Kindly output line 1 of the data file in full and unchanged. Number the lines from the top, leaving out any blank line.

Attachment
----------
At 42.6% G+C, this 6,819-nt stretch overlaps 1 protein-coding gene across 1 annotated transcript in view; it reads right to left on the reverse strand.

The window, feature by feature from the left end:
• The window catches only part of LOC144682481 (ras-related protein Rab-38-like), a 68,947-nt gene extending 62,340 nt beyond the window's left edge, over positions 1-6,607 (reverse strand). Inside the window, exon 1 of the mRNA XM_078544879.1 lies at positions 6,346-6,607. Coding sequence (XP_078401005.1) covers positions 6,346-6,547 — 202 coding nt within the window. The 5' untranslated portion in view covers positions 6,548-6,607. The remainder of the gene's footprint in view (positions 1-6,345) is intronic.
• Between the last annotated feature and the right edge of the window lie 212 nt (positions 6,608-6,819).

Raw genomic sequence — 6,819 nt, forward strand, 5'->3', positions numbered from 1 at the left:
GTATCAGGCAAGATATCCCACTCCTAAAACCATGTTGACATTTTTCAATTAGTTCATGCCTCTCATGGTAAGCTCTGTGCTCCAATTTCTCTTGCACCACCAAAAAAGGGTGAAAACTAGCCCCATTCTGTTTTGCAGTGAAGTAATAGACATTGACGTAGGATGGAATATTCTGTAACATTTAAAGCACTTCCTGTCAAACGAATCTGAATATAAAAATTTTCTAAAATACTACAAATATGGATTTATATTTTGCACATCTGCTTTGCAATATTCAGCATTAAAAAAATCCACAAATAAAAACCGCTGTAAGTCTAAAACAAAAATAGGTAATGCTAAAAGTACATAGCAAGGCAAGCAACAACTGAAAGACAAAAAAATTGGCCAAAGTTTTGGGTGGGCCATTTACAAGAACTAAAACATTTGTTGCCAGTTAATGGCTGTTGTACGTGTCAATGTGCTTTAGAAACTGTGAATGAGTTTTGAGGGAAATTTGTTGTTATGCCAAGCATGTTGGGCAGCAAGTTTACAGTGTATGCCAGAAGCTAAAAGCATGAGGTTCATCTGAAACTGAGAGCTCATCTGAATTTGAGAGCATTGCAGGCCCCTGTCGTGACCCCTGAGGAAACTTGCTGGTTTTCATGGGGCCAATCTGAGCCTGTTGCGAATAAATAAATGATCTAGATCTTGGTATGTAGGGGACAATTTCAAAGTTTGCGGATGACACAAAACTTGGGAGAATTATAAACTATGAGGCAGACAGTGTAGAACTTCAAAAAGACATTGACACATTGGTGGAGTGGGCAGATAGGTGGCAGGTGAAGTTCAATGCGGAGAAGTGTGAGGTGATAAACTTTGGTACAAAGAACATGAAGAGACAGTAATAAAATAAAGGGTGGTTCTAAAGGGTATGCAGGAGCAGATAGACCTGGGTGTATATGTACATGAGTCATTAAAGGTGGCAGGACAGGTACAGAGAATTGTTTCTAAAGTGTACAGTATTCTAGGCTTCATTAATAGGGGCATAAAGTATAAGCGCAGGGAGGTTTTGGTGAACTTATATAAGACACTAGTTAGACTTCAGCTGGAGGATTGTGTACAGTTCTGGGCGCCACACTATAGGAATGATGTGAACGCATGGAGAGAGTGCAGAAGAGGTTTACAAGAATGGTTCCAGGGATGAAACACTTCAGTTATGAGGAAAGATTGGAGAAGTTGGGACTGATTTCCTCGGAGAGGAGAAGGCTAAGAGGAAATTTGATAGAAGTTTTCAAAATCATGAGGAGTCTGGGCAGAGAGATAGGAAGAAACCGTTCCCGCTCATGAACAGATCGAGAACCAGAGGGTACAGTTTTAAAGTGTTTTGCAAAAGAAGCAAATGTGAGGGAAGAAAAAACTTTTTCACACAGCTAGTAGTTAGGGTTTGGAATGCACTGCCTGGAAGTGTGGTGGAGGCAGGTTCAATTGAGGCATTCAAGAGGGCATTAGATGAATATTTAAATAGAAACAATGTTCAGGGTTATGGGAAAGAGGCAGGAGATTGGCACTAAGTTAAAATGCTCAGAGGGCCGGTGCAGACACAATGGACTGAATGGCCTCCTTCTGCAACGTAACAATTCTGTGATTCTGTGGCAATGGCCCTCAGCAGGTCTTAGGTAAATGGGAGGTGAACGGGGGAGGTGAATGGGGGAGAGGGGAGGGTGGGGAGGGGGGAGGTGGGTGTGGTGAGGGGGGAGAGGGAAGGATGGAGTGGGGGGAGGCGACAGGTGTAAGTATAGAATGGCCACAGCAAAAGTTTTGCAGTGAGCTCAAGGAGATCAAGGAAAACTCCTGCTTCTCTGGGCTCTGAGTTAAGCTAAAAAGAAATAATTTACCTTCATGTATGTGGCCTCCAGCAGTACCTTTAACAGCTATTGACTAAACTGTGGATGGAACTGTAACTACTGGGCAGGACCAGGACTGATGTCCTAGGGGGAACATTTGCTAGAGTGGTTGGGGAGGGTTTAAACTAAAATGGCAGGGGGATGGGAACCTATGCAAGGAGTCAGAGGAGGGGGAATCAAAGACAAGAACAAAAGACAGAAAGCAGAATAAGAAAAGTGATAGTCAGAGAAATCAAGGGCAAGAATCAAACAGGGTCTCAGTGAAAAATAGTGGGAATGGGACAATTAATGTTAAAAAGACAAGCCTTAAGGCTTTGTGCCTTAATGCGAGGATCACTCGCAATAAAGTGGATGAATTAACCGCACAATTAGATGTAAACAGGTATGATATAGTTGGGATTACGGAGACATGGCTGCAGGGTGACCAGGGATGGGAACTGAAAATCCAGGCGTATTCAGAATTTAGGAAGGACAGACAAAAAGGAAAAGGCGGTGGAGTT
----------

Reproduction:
At 42.6% G+C, this 6,819-nt stretch overlaps 1 protein-coding gene across 1 annotated transcript in view; it reads right to left on the reverse strand.